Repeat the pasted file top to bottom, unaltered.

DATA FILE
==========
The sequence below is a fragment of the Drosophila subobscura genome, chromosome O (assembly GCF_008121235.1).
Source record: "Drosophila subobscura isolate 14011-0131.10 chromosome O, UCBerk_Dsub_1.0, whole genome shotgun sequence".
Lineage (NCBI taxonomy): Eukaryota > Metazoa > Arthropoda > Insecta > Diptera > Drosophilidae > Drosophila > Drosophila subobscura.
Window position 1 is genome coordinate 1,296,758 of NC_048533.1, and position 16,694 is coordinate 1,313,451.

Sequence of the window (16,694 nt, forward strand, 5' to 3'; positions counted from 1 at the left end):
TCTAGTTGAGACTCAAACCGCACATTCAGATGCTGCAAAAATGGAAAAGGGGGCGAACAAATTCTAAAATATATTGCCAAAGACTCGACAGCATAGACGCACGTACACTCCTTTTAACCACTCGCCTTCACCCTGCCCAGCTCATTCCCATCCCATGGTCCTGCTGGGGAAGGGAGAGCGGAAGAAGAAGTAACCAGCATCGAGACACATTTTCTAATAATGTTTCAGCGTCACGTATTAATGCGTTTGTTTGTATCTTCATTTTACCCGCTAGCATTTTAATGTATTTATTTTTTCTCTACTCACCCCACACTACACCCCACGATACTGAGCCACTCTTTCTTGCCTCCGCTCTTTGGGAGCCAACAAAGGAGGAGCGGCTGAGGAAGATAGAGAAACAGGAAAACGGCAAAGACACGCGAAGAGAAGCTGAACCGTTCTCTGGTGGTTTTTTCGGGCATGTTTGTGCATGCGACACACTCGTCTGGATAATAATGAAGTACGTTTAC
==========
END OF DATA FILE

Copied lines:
The sequence below is a fragment of the Drosophila subobscura genome, chromosome O (assembly GCF_008121235.1).
Source record: "Drosophila subobscura isolate 14011-0131.10 chromosome O, UCBerk_Dsub_1.0, whole genome shotgun sequence".
Lineage (NCBI taxonomy): Eukaryota > Metazoa > Arthropoda > Insecta > Diptera > Drosophilidae > Drosophila > Drosophila subobscura.
Window position 1 is genome coordinate 1,296,758 of NC_048533.1, and position 16,694 is coordinate 1,313,451.

Sequence of the window (16,694 nt, forward strand, 5' to 3'; positions counted from 1 at the left end):
TCTAGTTGAGACTCAAACCGCACATTCAGATGCTGCAAAAATGGAAAAGGGGGCGAACAAATTCTAAAATATATTGCCAAAGACTCGACAGCATAGACGCACGTACACTCCTTTTAACCACTCGCCTTCACCCTGCCCAGCTCATTCCCATCCCATGGTCCTGCTGGGGAAGGGAGAGCGGAAGAAGAAGTAACCAGCATCGAGACACATTTTCTAATAATGTTTCAGCGTCACGTATTAATGCGTTTGTTTGTATCTTCATTTTACCCGCTAGCATTTTAATGTATTTATTTTTTCTCTACTCACCCCACACTACACCCCACGATACTGAGCCACTCTTTCTTGCCTCCGCTCTTTGGGAGCCAACAAAGGAGGAGCGGCTGAGGAAGATAGAGAAACAGGAAAACGGCAAAGACACGCGAAGAGAAGCTGAACCGTTCTCTGGTGGTTTTTTCGGGCATGTTTGTGCATGCGACACACTCGTCTGGATAATAATGAAGTACGTTTAC